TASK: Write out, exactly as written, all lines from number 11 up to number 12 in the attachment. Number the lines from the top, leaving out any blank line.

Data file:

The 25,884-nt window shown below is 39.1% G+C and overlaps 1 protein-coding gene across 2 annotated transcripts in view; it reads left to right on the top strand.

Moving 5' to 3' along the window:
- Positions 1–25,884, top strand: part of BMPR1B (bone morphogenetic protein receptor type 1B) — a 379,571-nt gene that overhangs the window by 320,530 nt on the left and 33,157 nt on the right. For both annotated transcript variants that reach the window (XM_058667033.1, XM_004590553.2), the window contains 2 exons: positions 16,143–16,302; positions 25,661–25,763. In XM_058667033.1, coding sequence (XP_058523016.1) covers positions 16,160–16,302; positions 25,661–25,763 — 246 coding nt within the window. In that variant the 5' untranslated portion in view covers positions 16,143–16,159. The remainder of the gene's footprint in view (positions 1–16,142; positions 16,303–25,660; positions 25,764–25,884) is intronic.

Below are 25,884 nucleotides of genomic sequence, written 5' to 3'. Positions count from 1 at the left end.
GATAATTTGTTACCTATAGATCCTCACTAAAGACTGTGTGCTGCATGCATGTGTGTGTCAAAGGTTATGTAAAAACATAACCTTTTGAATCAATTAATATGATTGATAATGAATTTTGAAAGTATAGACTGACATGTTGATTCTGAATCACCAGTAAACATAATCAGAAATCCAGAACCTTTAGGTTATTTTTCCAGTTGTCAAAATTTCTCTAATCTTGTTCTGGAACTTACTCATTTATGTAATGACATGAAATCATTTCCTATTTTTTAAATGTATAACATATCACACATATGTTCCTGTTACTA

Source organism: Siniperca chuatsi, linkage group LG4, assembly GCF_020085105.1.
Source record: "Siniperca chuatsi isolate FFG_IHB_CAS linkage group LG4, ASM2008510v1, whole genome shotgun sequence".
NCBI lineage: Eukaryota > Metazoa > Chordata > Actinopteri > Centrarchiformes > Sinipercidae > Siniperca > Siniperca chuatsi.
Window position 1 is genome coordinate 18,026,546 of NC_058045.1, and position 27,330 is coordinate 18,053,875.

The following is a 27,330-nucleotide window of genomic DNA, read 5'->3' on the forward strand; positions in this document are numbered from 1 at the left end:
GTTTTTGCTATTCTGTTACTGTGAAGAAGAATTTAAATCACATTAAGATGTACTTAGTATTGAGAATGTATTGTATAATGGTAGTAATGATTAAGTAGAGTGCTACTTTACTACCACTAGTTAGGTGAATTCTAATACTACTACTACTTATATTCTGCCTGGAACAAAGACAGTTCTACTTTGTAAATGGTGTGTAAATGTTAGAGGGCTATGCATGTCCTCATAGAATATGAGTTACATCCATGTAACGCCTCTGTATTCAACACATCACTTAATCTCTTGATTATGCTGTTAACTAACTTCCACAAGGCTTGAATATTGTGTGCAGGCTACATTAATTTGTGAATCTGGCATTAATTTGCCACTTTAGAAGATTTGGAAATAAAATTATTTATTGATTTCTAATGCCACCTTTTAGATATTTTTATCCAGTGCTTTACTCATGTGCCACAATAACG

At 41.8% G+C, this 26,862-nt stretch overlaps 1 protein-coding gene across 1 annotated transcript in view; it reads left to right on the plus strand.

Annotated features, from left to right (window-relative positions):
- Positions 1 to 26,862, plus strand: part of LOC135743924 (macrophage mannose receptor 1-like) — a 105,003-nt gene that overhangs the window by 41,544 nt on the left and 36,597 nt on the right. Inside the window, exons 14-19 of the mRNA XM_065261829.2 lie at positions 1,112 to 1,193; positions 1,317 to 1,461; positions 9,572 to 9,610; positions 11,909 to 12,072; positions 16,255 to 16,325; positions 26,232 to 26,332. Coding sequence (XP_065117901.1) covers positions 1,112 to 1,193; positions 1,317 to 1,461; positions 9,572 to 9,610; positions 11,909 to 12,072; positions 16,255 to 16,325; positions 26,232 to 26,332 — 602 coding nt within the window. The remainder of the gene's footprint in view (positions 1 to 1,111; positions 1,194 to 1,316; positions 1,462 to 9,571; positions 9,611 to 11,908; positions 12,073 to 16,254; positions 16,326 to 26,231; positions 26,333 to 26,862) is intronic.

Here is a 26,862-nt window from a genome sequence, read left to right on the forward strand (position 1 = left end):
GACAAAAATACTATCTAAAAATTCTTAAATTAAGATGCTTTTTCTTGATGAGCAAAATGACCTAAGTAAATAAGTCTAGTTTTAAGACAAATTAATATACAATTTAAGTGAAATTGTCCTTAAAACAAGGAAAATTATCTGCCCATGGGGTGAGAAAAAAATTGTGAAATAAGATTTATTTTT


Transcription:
GTTTTTGCTATTCTGTTACTGTGAAGAAGAATTTAAATCACATTAAGATGTACTTAGTATTGAGAATGTATTGTATAATGGTAGTAATGATTAAGTAGAGTGCTACTTTACTACCACTAGTTAGGTGAATTCTAATACTACTACTACTTATATTCTGCCTGGAACAAAGACAGTTCTACTTTGTAAATGGTGTGTAAATGTTAGAGGGCTATGCATGTCCTCATAGAATATGAGTTACATCCATGTAACGCCTCTGTATTCAACACATCACTTAATCTCTTGATTATGCTGTTAACTAACTTCCACAAGGCTTGAATATTGTGTGCAGGCTACATTAATTTGTGAATCTGGCATTAATTTGCCACTTTAGAAGATTTGGAAATAAAATTATTTATTGATTTCTAATGCCACCTTTTAGATATTTTTATCCAGTGCTTTACTCATGTGCCACAATAACG

At 41.8% G+C, this 26,862-nt stretch overlaps 1 protein-coding gene across 1 annotated transcript in view; it reads left to right on the plus strand.